Peptic ulcer disease (PUD), is a disease that occurs when there is a sore in the wall of the stomach (gastric), part of the small intestine (duodenum), or less commonly the esophagus (food pipe).
Many persons ask the question: “what is Ulcer or what does an ulcer feel like?”. For the purpose of those who do not know. An ulcer is simply a wound (but inside the body).
A commonly known sign for peptic ulcers is waking at night with upper abdominal pain that may or may not improve with eating. Other symptoms of PUD include belching, vomiting, weight loss, or poor appetite. About a third of people with this condition show no symptoms.
Table of Contents
- Types of Peptic ulcer
- Causes of PUD
- Symptoms of PUD
- Complications of PUD
- Prevention of PUD
- Treatment of PUD
Types of Peptic Ulcer Disease
- Esophageal Ulcer: this is also known as gastro-esophageal reflux disease (GERD). It occurs in the lower part of the esophagus, and it is the cause of heartburn (the burning chest/upper abdominal pain that you might also feel in your neck or throat). The Esophagus is the food pipe, where food from the mouth pass through to get to the stomach. Some people describe this as “burning in the Chest or Heartburn”.
- Gastric Ulcer: is an ulcer (wound) in the wall stomach. People usually think of this each time they hear or have symptoms resembling that of ulcer, but it’s not the most common and usually not the case. Some people describe this as “burning in the stomach”.
- Duodenal Ulcer: Is an Ulcer in the duodenum. The duodenum is a part of our Small intestine (where the food we eat is absorbed into the body). This type of ulcer is 2-3 times more common than gastric ulcer.
Symptoms & Signs of Peptic Ulcer Disease
Duodenal ulcer symptoms and the symptoms & Signs of Peptic (stomach) ulcer in women and men are the same. These includes;
- Upper abdominal pain: that is usually burning in nature which some people call “burning in the stomach”. It looks like there is fire (hotness) on your chest. For duodenal ulcer, it is worsened by hunger which usually wakes someone up at midnight with abdominal pain. For gastric (stomach) ulcer, it is worsened by feeding, so the pain usually comes after eating. Those with this condition complain of stomach pain after eating.
- Abdominal fullness and feeling bloated.
- Black tarry foul smelling stool, due to the blood (which is now black in colour) in the faeces.
- Nausea and vomiting may be present as well as loss of appetite and weight loss
What Causes Peptic (Stomach) Ulcer Disease?
There are a number of reasons why Peptic ulcer develops. Some of them are;
Infection with Helicobacter pylori: This is the most common cause of peptic (stomach) ulcer. H.pylori is a bacteria. This bacteria usually lives in the mucous membranes covering the stomach and intestine as a normal flora, and often causes no problem. But at times, when there is a disturbance to the normal state of the stomach/intestine, it can cause inflammation (swelling) of the membrane. This can also happen when there is an over growth of the bacteria.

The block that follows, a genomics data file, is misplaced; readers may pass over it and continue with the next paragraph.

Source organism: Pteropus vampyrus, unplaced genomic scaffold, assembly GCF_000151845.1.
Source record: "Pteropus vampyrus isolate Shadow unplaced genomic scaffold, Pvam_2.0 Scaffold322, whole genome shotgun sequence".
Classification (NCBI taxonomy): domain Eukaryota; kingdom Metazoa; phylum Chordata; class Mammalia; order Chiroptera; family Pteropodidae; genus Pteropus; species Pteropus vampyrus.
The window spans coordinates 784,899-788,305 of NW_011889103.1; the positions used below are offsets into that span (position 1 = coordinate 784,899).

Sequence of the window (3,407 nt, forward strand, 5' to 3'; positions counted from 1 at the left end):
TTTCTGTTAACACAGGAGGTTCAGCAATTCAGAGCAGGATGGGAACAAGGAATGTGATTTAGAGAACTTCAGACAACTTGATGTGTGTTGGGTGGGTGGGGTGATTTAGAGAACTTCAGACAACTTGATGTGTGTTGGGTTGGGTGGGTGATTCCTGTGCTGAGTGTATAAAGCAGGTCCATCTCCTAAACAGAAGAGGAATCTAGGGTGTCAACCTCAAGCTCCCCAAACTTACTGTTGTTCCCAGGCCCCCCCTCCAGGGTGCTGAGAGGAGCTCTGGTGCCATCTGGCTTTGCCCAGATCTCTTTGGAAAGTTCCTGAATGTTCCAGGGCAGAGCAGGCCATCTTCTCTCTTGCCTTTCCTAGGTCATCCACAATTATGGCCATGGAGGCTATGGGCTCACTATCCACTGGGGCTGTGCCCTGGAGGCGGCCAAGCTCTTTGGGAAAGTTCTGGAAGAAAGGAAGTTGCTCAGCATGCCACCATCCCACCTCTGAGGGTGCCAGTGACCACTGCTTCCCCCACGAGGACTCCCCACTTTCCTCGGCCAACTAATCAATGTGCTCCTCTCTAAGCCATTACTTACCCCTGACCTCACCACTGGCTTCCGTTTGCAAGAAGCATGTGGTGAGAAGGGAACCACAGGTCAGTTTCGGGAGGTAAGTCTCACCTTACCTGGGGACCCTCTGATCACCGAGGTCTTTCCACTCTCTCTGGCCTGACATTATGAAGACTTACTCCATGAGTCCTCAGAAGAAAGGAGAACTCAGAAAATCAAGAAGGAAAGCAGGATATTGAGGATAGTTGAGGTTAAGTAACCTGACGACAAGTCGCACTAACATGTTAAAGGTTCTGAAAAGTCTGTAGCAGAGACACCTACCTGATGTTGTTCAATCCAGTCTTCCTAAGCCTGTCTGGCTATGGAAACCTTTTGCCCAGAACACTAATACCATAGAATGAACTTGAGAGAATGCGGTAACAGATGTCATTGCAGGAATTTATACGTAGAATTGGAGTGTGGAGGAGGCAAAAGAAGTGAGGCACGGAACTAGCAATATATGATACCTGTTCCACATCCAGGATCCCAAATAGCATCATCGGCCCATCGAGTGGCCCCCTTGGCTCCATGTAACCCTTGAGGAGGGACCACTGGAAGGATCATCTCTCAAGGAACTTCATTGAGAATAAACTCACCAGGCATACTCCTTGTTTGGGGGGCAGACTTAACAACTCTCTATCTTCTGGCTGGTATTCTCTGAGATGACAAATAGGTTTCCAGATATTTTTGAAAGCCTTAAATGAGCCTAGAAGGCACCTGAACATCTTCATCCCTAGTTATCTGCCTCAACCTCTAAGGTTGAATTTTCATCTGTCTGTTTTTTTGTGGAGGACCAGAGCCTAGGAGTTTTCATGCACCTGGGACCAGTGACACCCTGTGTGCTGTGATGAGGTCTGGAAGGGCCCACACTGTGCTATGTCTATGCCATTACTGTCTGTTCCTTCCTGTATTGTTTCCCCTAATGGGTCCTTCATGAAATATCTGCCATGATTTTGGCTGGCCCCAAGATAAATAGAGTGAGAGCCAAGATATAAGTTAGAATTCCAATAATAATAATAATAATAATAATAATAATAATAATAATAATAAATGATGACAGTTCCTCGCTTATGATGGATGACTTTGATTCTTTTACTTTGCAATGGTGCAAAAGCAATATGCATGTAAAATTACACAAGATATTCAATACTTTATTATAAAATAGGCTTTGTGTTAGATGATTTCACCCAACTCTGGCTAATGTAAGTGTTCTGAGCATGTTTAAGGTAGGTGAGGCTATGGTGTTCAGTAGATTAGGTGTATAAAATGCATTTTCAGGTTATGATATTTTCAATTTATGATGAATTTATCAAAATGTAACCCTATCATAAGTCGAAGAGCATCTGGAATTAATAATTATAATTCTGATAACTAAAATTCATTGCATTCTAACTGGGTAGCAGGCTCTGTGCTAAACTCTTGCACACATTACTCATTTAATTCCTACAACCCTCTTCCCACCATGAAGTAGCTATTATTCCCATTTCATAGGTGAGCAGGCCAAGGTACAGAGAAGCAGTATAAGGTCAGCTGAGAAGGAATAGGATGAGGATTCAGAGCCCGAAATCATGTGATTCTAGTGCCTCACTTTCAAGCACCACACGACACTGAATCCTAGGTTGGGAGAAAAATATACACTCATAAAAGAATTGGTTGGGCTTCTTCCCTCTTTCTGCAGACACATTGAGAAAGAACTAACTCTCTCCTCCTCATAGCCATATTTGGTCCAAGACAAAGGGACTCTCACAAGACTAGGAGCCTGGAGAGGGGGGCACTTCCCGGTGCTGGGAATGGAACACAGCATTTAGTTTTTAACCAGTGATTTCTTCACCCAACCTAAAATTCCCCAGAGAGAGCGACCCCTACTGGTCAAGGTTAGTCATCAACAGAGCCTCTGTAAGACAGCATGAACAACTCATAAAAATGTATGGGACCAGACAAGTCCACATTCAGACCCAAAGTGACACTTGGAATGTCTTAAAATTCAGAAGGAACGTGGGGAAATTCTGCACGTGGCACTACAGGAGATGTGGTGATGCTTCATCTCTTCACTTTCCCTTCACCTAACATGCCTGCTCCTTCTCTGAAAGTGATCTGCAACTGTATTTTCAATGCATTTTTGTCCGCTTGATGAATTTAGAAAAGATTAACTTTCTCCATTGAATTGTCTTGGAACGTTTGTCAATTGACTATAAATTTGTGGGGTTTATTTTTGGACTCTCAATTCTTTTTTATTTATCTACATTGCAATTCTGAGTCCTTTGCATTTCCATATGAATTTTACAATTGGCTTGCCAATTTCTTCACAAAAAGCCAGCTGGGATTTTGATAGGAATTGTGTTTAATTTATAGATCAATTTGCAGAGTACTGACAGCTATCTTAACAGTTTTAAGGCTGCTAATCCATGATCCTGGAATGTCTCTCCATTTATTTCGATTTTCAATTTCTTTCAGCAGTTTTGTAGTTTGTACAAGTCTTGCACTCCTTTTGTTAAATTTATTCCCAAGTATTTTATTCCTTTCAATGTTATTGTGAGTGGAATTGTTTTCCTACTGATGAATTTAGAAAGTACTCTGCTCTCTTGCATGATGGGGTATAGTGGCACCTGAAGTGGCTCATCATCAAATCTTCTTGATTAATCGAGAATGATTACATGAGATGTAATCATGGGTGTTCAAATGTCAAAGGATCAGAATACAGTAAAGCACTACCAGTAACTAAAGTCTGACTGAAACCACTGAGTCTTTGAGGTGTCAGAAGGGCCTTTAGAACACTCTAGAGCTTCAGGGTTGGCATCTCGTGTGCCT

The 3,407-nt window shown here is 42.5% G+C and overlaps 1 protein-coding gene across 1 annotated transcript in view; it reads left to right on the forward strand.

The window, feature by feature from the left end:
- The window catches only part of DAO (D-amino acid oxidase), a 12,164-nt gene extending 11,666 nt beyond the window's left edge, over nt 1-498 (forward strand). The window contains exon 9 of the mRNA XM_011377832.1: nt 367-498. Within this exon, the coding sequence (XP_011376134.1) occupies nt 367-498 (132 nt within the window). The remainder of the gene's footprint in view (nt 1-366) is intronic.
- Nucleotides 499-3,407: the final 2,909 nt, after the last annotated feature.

Use of pain relief Drugs: The regular use of pain relief drug that belongs to a drug class called NSAID (Non Steroidal anti-inflammatory drugs), can lead to ulcer. These drugs are commonly prescribed in our pharmacies & chemist shops, especially to young ladies for the management of their menstrual pains. Example of these drugs are Aspirin, Ibuprofen, piroxicam, diclofenac, etc
Alcohol: alcohol irritates the mucosa covering of the stomach, thereby predisposing you to ulcer
Hereditary: if there has been a history of ulcer in your family, you might also be at risk of developing one.
Other risk factors are: Smoking, excessive spicy food
Complications of Peptic Ulcer Disease
If not given attention, the following complication might arise as a result of the ulcer
- Bleeding: this is usually slow and is responsible for the dark colour of the stool in those with this conditions. In prolonged cases, it can lead to anaemia (a condition where there is low level of red blood cell in the body).
- Perforation (a hole): can result from the ulcer. It can also lead to a very serious condition known as peritonitis.
- Gastric Outlet Obstruction: it can block the normal tract that food passes, thereby making you feel full easily/you won’t eat much.
- Cancer: large gastric ulcer that is ignored can undergo malignant changes
Treatment of Peptic (Stomach) Ulcer
Some readers ask questions like: “How to get rid of an Ulcer”. For the treatment of peptic Ulcer, you would need to see a doctor who would prescribe for you a couple of Antibiotics and a Proton pump inhibitor to help you reduce stomach secretions. When you take the prescribed medications as prescribed, you would be able to successfully manage the ulcer.
Prevention Tips for Peptic Ulcer Disease
- Avoid frequent use of pain relief medications that can cause ulcer, and always seek the attention of your doctor on the lowest possible dosage that will still produce the required effect for a relief.
- Reduce intake of alcohol, especially after taking drugs.
- Stop cigarette smoking, especially if you have a family history of peptic ulcer disease.
- Avoid consumption of excessive spicy food, especially if you are having a probable symptom of ulcer already (e.g abdominal pain), because spices induces increased stomach secretion.
For dietary advice on Peptic Ulcer, click here